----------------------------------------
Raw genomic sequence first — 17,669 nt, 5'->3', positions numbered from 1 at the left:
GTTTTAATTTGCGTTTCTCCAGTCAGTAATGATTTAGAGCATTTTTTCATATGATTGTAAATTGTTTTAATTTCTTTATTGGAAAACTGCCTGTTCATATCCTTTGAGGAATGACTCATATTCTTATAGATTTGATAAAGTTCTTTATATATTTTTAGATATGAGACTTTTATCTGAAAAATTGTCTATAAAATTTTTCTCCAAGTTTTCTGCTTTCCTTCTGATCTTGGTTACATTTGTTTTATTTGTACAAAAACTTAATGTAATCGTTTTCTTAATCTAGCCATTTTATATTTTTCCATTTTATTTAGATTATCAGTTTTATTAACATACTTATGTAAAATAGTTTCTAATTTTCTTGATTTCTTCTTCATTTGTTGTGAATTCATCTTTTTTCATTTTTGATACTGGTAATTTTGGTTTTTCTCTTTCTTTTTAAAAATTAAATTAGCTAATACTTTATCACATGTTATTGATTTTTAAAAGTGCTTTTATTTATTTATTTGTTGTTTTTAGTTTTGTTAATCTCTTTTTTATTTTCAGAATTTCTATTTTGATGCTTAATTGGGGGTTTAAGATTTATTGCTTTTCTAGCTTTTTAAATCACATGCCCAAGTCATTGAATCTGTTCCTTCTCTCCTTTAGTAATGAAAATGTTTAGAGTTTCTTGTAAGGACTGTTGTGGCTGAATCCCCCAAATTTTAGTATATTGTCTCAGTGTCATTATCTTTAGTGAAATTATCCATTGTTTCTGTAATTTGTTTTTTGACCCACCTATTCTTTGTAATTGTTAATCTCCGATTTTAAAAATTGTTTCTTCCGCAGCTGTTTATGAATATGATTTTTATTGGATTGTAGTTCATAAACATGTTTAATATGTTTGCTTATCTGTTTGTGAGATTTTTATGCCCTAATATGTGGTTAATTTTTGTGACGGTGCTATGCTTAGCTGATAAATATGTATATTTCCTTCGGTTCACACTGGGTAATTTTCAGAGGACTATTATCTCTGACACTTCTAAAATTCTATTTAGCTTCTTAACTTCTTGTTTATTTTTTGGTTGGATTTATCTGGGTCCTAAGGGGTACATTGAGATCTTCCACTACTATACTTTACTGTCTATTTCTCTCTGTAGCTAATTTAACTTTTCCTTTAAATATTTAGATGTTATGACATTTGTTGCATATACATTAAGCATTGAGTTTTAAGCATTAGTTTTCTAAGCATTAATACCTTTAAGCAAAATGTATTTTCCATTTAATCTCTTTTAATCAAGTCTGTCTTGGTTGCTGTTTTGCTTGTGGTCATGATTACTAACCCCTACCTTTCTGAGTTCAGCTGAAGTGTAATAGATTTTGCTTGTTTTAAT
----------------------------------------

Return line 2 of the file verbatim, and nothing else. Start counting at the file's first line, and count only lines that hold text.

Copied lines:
GTTTTAATTTGCGTTTCTCCAGTCAGTAATGATTTAGAGCATTTTTTCATATGATTGTAAATTGTTTTAATTTCTTTATTGGAAAACTGCCTGTTCATATCCTTTGAGGAATGACTCATATTCTTATAGATTTGATAAAGTTCTTTATATATTTTTAGATATGAGACTTTTATCTGAAAAATTGTCTATAAAATTTTTCTCCAAGTTTTCTGCTTTCCTTCTGATCTTGGTTACATTTGTTTTATTTGTACAAAAACTTAATGTAATCGTTTTCTTAATCTAGCCATTTTATATTTTTCCATTTTATTTAGATTATCAGTTTTATTAACATACTTATGTAAAATAGTTTCTAATTTTCTTGATTTCTTCTTCATTTGTTGTGAATTCATCTTTTTTCATTTTTGATACTGGTAATTTTGGTTTTTCTCTTTCTTTTTAAAAATTAAATTAGCTAATACTTTATCACATGTTATTGATTTTTAAAAGTGCTTTTATTTATTTATTTGTTGTTTTTAGTTTTGTTAATCTCTTTTTTATTTTCAGAATTTCTATTTTGATGCTTAATTGGGGGTTTAAGATTTATTGCTTTTCTAGCTTTTTAAATCACATGCCCAAGTCATTGAATCTGTTCCTTCTCTCCTTTAGTAATGAAAATGTTTAGAGTTTCTTGTAAGGACTGTTGTGGCTGAATCCCCCAAATTTTAGTATATTGTCTCAGTGTCATTATCTTTAGTGAAATTATCCATTGTTTCTGTAATTTGTTTTTTGACCCACCTATTCTTTGTAATTGTTAATCTCCGATTTTAAAAATTGTTTCTTCCGCAGCTGTTTATGAATATGATTTTTATTGGATTGTAGTTCATAAACATGTTTAATATGTTTGCTTATCTGTTTGTGAGATTTTTATGCCCTAATATGTGGTTAATTTTTGTGACGGTGCTATGCTTAGCTGATAAATATGTATATTTCCTTCGGTTCACACTGGGTAATTTTCAGAGGACTATTATCTCTGACACTTCTAAAATTCTATTTAGCTTCTTAACTTCTTGTTTATTTTTTGGTTGGATTTATCTGGGTCCTAAGGGGTACATTGAGATCTTCCACTACTATACTTTACTGTCTATTTCTCTCTGTAGCTAATTTAACTTTTCCTTTAAATATTTAGATGTTATGACATTTGTTGCATATACATTAAGCATTGAGTTTTAAGCATTAGTTTTCTAAGCATTAATACCTTTAAGCAAAATGTATTTTCCATTTAATCTCTTTTAATCAAGTCTGTCTTGGTTGCTGTTTTGCTTGTGGTCATGATTACTAACCCCTACCTTTCTGAGTTCAGCTGAAGTGTAATAGATTTTGCTTGTTTTAAT